Thursday, 20 March 2008

Jonty Bloom's theory of financial collapse

I have a pet theory: markets tend to crash every eight or nine years or so, because most people have forgotten long before then that markets can crash. That means that every decade there are always two or three years when dealers, experts, commentators and ordinary people believe, quite sincerely, that this time things are different; that they have reinvented the wheel, or that the financial system has become so clever and sophisticated that it can't possibly crash -- or even, and serious people have told me this from time to time, that the market can actually only ever rise.

None of it is true, of course. Take this crisis, for instance.

It all started with sub-prime lending. There is a lot of ignorance about what sub-prime actually means, but it is quite easy really: sub-prime is a euphemism for rubbish.

American banks lent lots and lots of money to people who couldn't pay it back because they were too poor to. That was bad enough, but the banks made it worse by then passing on the risks of not being paid back by bundling together thousands of good and bad mortgages and selling those bundles on to other banks around the world.

Those banks bought the bundles of mortgages because the credit rating agencies -- who are paid to tell banks how risky investments are -- told them that these bundles were safe and sound investments -- when in fact what actually happened was that the second the sub-prime mortgage market collapsed, everyone suddenly realised that they had bought a pig in a poke and had no idea whether they had bought good or bad investments.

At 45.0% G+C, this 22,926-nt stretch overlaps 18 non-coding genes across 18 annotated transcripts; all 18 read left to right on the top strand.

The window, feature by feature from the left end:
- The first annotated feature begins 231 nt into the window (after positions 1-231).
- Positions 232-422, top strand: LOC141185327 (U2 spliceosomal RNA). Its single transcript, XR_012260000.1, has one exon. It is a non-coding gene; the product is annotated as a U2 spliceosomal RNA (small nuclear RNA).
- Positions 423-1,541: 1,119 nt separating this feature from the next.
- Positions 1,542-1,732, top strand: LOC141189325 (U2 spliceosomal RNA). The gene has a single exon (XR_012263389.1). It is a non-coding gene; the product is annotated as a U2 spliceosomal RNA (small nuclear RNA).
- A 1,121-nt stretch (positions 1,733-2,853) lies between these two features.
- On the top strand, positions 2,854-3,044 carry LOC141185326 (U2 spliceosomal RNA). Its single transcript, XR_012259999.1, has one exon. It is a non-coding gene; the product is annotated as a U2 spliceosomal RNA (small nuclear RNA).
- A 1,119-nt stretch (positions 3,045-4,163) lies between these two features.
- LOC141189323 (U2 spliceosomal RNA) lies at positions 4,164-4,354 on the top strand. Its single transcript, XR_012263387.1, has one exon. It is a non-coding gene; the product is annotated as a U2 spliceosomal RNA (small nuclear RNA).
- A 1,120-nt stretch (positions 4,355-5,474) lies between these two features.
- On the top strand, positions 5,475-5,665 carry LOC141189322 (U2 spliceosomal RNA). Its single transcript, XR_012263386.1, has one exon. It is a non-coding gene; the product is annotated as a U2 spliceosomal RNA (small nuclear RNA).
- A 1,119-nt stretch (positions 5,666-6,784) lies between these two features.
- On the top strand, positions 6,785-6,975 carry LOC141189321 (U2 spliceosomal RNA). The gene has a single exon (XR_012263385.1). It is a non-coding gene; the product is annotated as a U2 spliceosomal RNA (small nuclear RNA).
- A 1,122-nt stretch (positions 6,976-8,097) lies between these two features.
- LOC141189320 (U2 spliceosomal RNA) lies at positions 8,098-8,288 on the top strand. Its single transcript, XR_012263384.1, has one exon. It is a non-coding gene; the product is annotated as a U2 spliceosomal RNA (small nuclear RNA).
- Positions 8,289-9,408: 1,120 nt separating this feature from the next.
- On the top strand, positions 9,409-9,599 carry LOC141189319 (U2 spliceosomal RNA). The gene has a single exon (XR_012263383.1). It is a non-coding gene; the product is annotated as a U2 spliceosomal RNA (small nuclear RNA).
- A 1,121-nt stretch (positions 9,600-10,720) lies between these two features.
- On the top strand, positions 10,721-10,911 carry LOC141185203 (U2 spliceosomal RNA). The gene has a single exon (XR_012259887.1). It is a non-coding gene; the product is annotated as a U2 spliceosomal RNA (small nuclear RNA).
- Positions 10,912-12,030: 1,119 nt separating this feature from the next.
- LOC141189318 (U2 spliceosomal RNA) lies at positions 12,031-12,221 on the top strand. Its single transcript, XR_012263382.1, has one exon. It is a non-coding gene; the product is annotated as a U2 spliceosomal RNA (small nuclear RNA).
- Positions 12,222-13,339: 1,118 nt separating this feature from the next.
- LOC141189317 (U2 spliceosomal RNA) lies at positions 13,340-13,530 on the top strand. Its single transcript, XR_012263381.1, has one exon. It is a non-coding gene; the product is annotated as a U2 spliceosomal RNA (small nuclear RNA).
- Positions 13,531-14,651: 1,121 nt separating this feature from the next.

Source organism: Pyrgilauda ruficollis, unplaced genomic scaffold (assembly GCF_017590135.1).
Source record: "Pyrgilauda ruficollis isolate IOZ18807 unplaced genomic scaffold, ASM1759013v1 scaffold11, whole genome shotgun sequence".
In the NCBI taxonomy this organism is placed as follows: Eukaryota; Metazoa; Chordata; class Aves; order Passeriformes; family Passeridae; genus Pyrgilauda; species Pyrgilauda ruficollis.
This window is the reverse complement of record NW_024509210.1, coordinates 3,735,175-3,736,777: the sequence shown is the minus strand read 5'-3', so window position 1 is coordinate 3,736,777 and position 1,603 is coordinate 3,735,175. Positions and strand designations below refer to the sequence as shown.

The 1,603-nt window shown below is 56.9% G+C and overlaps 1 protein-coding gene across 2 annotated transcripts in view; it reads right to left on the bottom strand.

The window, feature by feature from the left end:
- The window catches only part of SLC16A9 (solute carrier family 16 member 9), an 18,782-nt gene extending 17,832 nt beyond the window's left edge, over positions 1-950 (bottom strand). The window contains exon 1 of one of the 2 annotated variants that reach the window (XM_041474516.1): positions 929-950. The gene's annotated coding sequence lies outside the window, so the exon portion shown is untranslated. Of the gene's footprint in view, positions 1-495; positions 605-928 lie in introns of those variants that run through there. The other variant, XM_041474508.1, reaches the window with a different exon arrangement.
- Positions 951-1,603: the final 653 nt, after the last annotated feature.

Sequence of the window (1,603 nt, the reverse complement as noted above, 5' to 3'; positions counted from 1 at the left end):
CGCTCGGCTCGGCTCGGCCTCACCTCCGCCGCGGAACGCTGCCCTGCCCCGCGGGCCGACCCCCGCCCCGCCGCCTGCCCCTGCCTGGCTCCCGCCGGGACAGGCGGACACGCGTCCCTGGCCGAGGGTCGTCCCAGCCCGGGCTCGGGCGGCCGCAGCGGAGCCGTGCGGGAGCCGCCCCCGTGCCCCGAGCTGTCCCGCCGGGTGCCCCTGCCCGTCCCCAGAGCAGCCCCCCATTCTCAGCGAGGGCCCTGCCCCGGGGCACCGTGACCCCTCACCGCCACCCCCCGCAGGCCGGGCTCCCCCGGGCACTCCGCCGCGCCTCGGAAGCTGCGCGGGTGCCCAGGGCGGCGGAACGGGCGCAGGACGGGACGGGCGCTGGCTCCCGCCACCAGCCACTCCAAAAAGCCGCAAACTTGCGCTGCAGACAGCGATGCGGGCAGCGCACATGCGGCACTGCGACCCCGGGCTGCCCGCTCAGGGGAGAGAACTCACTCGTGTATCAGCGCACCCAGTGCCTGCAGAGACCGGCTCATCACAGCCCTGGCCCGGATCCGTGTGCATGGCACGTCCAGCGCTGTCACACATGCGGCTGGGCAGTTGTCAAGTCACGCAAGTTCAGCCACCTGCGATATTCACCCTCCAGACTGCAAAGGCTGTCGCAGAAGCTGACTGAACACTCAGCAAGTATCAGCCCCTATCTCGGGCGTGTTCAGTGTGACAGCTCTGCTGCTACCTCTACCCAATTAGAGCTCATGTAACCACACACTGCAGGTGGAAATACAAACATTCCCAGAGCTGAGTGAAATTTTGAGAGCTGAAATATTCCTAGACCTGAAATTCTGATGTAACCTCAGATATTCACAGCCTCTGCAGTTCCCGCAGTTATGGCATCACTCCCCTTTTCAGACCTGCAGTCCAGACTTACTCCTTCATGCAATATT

The banks, therefore, were no longer able to tell which of them was going bust and which was healthy, and they stopped lending to each other, just in case they were lending to the next Northern Rock or Bear Stearns, thus making it far more likely that another bank would go bust and creating a vicious circle of rumour, fear and possible bank collapse.

It is clear that a few simple solutions will prevent this happening again. Not lending to people who can't afford to repay you would be sensible. Not bundling good and bad debts together and selling them on would also make sense. And making sure that the credit rating agencies can actually tell the difference between a good and dodgy investment would be a no-brainer.

Of course all of this is going to happen, or has already started. The reason there is a credit crunch at the moment is that the banks will now lend only to people who they are absolutely certain can pay the money back. And the banks are refusing to lend to each other except at exorbitant rates because they are terrified of taking risks. And the credit rating agencies are hopefully getting their acts together as well.

The problem is that none of this is solving the current crisis. In fact in the short term, it makes it worse, as the world's financial markets grind to a halt -- which is why the world's central banks are throwing money at the industry to keep it ticking over.

In theory, however, it will make another crash in future years less likely, as the banks take fewer risks, we borrow more responsibly, and everyone remembers the last time we were all stupid enough to believe that the financial whiz-kids had discovered how to turn base metal into gold.

Except that next time, according to my pet theory, we and the banks and their regulators will once again have forgotten about this crash and will have started believing once again that cheap money is available on tap for everyone who wants it, regardless of whether they can repay it and without any increase in the risk of a financial collapse.

By my calculations, that will be some time around 2017.

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